Our Members Asked:
Do any supplements reduce the side effects of chemotherapy? Should any be avoided?
As discussed below, certain supplements have been shown to reduce side effects associated with chemotherapy, but the evidence is far from conclusive. Furthermore, be aware that some cancer experts suggest avoiding all dietary supplements until cancer treatment is completed. If you are undergoing treatment for cancer, consult your physician before taking any supplement.
Supplements that may have benefit
There is mixed evidence as to whether ginger helps during chemotherapy treatment. Some studies have shown it can reduce nausea and vomiting in women undergoing chemotherapy but may increase these symptoms in men.
One study suggests that taking the probiotic Lactobacillus rhamnosus GG may reduce the risk of chemotherapy-induced diarrhea.
Supplementing with whey protein may help to maintain muscle during chemotherapy.
Some, but not all studies, have found that drinking a suspension containing the amino acid glutamine can reduce oral mucositis (painful mouth irritation) and/or skin rash in people undergoing chemoradiotherapy for head and neck cancer. Glutamine may also help reduce the need for antidiarrheal medication in people undergoing chemotherapy, although the evidence is mixed (Sun, Asia Pac J Clin Nutr 2012). While there is some concern that glutamine may promote the growth of tumors, avoiding glutamine in food and supplements is unlikely to help slow cancer growth (see below).
A study in children suggests that milk thistle may reduce liver toxicity associated with chemotherapy, although the benefit was seen only after chemotherapy treatment was complete.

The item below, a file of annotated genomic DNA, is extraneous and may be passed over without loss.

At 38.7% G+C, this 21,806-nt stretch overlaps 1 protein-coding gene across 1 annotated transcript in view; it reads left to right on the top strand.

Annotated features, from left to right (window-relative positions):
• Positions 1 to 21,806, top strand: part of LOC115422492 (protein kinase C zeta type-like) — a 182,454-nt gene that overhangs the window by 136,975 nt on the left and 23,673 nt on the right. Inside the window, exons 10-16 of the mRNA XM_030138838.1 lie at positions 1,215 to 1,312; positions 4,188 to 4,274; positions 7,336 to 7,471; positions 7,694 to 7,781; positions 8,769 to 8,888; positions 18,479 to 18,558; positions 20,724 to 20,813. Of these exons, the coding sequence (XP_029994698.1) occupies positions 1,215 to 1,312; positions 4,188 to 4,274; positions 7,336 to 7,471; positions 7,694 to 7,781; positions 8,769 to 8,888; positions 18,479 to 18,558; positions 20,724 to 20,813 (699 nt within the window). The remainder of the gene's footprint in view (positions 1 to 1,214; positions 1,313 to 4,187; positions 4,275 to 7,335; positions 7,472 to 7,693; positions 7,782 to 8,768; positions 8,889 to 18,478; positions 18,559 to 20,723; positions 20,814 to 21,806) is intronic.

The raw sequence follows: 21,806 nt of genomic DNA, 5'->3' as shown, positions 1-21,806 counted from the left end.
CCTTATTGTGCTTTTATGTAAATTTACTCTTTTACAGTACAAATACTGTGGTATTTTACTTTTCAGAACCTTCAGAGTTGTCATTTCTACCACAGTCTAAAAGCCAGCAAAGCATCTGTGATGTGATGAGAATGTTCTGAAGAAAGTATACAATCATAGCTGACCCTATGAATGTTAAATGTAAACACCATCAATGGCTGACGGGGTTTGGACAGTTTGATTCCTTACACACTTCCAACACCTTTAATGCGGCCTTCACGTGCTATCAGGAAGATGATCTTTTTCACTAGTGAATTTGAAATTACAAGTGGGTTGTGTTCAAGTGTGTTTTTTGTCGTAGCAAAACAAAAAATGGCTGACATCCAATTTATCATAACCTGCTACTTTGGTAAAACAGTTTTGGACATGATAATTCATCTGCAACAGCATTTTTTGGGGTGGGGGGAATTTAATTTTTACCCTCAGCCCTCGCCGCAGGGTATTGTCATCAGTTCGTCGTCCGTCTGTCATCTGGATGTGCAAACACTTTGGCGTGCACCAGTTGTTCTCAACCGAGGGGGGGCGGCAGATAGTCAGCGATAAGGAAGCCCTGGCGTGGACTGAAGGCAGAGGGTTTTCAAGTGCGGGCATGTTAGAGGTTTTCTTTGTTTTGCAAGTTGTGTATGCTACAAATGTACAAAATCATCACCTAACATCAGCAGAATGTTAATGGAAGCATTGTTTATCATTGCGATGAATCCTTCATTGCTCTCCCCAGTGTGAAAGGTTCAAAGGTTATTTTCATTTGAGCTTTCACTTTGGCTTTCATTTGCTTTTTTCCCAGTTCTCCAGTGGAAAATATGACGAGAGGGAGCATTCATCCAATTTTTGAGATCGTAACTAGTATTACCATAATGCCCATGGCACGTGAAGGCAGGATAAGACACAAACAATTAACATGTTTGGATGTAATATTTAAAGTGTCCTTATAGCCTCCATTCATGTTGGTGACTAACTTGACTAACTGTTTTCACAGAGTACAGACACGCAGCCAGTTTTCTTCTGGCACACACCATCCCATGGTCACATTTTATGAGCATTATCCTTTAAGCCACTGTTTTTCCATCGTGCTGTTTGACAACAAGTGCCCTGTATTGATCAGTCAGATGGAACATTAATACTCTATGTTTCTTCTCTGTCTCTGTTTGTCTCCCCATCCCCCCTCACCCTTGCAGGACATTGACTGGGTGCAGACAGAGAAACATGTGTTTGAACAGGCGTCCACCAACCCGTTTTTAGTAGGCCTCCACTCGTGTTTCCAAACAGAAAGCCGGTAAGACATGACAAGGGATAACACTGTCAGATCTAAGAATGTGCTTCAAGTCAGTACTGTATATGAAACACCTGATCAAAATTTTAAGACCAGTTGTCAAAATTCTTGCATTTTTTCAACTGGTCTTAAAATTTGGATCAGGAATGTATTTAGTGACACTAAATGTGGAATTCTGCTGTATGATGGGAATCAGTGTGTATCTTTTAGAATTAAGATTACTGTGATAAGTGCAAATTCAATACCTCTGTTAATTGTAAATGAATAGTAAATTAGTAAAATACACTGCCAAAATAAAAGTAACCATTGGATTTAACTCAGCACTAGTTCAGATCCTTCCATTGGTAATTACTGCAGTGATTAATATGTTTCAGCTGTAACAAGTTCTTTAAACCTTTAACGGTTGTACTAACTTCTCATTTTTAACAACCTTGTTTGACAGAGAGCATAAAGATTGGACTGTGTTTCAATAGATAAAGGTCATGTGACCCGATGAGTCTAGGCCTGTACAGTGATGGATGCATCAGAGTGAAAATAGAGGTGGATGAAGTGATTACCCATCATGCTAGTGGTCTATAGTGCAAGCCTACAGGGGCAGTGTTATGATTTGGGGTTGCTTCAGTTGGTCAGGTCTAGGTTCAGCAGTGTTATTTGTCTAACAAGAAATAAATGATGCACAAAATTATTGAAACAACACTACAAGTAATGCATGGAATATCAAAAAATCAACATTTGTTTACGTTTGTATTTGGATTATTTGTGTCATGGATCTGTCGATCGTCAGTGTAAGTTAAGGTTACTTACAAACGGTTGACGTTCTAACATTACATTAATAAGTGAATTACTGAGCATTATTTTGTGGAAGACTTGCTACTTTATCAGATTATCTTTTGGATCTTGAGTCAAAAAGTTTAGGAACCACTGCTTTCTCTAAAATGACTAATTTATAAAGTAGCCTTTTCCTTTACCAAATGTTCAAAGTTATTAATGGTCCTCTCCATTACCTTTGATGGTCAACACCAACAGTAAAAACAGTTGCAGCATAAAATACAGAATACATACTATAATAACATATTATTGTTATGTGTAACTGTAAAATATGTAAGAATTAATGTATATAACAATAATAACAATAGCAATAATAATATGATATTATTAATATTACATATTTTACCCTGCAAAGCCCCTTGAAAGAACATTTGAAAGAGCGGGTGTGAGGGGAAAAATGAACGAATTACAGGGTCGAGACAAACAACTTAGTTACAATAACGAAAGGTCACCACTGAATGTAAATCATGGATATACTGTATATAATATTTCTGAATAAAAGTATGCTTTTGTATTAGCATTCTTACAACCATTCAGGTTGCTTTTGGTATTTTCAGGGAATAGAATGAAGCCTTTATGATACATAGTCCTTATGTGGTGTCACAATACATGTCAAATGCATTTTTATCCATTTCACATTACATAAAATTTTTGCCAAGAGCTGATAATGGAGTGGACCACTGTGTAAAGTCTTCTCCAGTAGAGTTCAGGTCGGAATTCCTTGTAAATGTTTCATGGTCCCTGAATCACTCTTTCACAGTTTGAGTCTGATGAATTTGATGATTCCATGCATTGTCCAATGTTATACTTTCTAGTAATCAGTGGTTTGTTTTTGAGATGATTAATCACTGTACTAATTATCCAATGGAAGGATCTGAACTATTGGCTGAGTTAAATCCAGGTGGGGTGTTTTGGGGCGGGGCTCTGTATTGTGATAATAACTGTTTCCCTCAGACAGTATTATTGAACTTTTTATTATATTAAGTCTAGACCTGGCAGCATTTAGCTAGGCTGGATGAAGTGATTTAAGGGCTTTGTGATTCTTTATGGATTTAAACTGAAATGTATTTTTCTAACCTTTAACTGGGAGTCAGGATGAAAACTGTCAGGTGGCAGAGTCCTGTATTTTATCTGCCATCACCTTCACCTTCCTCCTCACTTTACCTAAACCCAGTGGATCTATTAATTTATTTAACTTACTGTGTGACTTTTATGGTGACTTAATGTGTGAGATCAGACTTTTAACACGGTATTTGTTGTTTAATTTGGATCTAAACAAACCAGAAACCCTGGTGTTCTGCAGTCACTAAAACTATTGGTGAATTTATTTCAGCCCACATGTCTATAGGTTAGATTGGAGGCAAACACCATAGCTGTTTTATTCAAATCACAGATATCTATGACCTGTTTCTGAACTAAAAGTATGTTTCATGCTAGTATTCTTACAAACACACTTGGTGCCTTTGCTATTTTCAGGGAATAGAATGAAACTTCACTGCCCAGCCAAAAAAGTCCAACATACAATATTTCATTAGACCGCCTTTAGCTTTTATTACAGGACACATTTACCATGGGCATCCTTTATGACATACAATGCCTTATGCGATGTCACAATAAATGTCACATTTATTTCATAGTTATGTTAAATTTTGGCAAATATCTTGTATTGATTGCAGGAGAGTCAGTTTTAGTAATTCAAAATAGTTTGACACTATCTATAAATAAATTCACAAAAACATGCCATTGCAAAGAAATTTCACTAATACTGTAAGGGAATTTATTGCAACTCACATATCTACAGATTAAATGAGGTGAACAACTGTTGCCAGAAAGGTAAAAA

Low blood levels of magnesium (hypomagnesemia) are common among people being treated for cancer with certain chemotherapy drugs, including cisplatin (Platinol), carboplatin (Paraplatin), doxorubicin (Doxil), and others. Other medications given during chemotherapy (e.g., certain antibiotics and diuretics) can contribute to this. Oral magnesium supplements may be effective for boosting magnesium levels in chemotherapy patients with mild hypomagnesemia who do not have symptoms. In severe cases or among people displaying symptoms of hypomagnesemia, magnesium supplements are considered ineffective and magnesium is given intravenously (Workeneh, Kidney360 2021; Saif, J Support Oncol 2008).
Although higher magnesium intake has been linked with a lower risk of nerve damage after oxaliplatin chemotherapy (Wesselink, Nutrients 2018), there does not appear to be any evidence that magnesium supplements prevent chemotherapy-induced nerve damage and some experts advise against the use of intravenous magnesium along with calcium to prevent this condition (Loprinzi, J Clin Oncol 2020).
More details about each of these findings can be found using the links above to the respective reports on ConsumerLab.com.
Supplements that may interact with chemotherapy or increase risks
As discussed below in more detail, experts advise discontinuing use of certain supplements — including supplements with antioxidant effects, vitamin B-12 and iron (unless taken to treat deficiency or used as part of chemotherapy protocol), Miracle Mineral Solution, amygdalin, soy or other ingredients with estrogenic potential, and supplements with potential for increasing the risk of bleeding or nerve damage — during chemotherapy due to possible toxicity of the supplement, potential for interacting with chemotherapy, and potential for increasing cancer growth (D'Andre, Support Care Cancer 2022).
Fish oil supplements have been shown to help to prevent weight loss during chemotherapy, however, they may also interfere with chemotherapy treatment. Therefore, fish oil supplements should not be taken within 48 hours of chemotherapy (from the day before chemotherapy until the day after).